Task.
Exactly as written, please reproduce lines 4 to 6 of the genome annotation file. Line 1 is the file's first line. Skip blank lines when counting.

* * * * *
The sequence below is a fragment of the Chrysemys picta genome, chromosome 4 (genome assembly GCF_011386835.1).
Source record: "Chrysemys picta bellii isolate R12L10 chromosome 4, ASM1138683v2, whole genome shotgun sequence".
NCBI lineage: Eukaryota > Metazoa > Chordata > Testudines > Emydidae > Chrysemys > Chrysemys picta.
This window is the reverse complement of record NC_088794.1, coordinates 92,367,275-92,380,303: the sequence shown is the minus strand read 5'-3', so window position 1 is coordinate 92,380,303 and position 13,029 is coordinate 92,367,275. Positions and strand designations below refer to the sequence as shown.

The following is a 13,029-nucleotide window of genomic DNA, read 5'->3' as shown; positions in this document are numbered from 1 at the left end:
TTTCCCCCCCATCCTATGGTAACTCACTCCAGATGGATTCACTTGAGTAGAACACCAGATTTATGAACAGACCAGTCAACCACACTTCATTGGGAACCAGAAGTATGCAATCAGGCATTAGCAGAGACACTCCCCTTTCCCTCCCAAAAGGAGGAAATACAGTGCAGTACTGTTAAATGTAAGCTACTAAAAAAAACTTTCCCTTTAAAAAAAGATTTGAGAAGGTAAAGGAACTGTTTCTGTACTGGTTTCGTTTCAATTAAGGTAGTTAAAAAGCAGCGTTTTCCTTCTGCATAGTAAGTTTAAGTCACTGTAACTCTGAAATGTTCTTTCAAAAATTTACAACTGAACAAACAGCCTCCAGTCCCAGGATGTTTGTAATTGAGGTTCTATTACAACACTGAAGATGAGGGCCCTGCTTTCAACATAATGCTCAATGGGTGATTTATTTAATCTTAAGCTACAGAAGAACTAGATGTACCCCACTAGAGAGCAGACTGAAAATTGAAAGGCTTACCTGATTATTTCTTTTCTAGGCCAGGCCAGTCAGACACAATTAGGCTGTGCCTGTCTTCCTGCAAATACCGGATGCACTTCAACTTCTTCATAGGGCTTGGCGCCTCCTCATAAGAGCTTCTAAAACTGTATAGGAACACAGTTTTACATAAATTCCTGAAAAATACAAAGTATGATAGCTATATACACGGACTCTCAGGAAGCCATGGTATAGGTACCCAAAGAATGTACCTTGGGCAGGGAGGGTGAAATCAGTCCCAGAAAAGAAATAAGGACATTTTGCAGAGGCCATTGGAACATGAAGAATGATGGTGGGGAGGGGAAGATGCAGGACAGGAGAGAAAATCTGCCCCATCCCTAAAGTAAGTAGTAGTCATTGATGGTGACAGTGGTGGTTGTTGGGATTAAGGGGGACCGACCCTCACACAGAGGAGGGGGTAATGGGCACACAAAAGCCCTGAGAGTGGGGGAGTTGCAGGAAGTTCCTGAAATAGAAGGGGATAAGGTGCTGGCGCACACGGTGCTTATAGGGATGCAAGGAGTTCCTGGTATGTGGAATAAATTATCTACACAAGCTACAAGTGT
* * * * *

This window is the reverse complement of record NC_088794.1, coordinates 92,367,275-92,380,303: the sequence shown is the minus strand read 5'-3', so window position 1 is coordinate 92,380,303 and position 13,029 is coordinate 92,367,275. Positions and strand designations below refer to the sequence as shown.

The following is a 13,029-nucleotide window of genomic DNA, read 5'->3' as shown; positions in this document are numbered from 1 at the left end:
TTTCCCCCCCATCCTATGGTAACTCACTCCAGATGGATTCACTTGAGTAGAACACCAGATTTATGAACAGACCAGTCAACCACACTTCATTGGGAACCAGAAGTATGCAATCAGGCATTAGCAGAGACACTCCCCTTTCCCTCCCAAAAGGAGGAAATACAGTGCAGTACTGTTAAATGTAAGCTACTAAAAAAAACTTTCCCTTTAAAAAAAGATTTGAGAAGGTAAAGGAACTGTTTCTGTACTGGTTTCGTTTCAATTAAGGTAGTTAAAAAGCAGCGTTTTCCTTCTGCATAGTAAGTTTAAGTCACTGTAACTCTGAAATGTTCTTTCAAAAATTTACAACTGAACAAACAGCCTCCAGTCCCAGGATGTTTGTAATTGAGGTTCTATTACAACACTGAAGATGAGGGCCCTGCTTTCAACATAATGCTCAATGGGTGATTTATTTAATCTTAAGCTACAGAAGAACTAGATGTACCCCACTAGAGAGCAGACTGAAAATTGAAAGGCTTACCTGATTATTTCTTTTCTAGGCCAGGCCAGTCAGACACAATTAGGCTGTGCCTGTCTTCCTGCAAATACCGGATGCACTTCAACTTCTTCATAGGGCTTGGCGCCTCCTCATAAGAGCTTCTAAAACTGTATAGGAACACAGTTTTACATAAATTCCTGAAAAATACAAAGTATGATAGCTATATACACGGACTCTCAGGAAGCCATGGTATAGGTACCCAAAGAATGTACCTTGGGCAGGGAGGGTGAAATCAGTCCCAGAAAAGAAATAAGGACATTTTGCAGAGGCCATTGGAACATGAAGAATGATGGTGGGGAGGGGAAGATGCAGGACAGGAGAGAAAATCTGCCCCATCCCTAAAGTAAGTAGTAGTCATTGATGGTGACAGTGGTGGTTGTTGGGATTAAGGGGGACCGACCCTCACACAGAGGAGGGGGTAATGGGCACACAAAAGCCCTGAGAGTGGGGGAGTTGCAGGAAGTTCCTGAAATAGAAGGGGATAAGGTGCTGGCGCACACGGTGCTTATAGGGATGCAAGGAGTTCCTGGTATGTGGAATAAATTATCTACACAAGCTACAAGTGT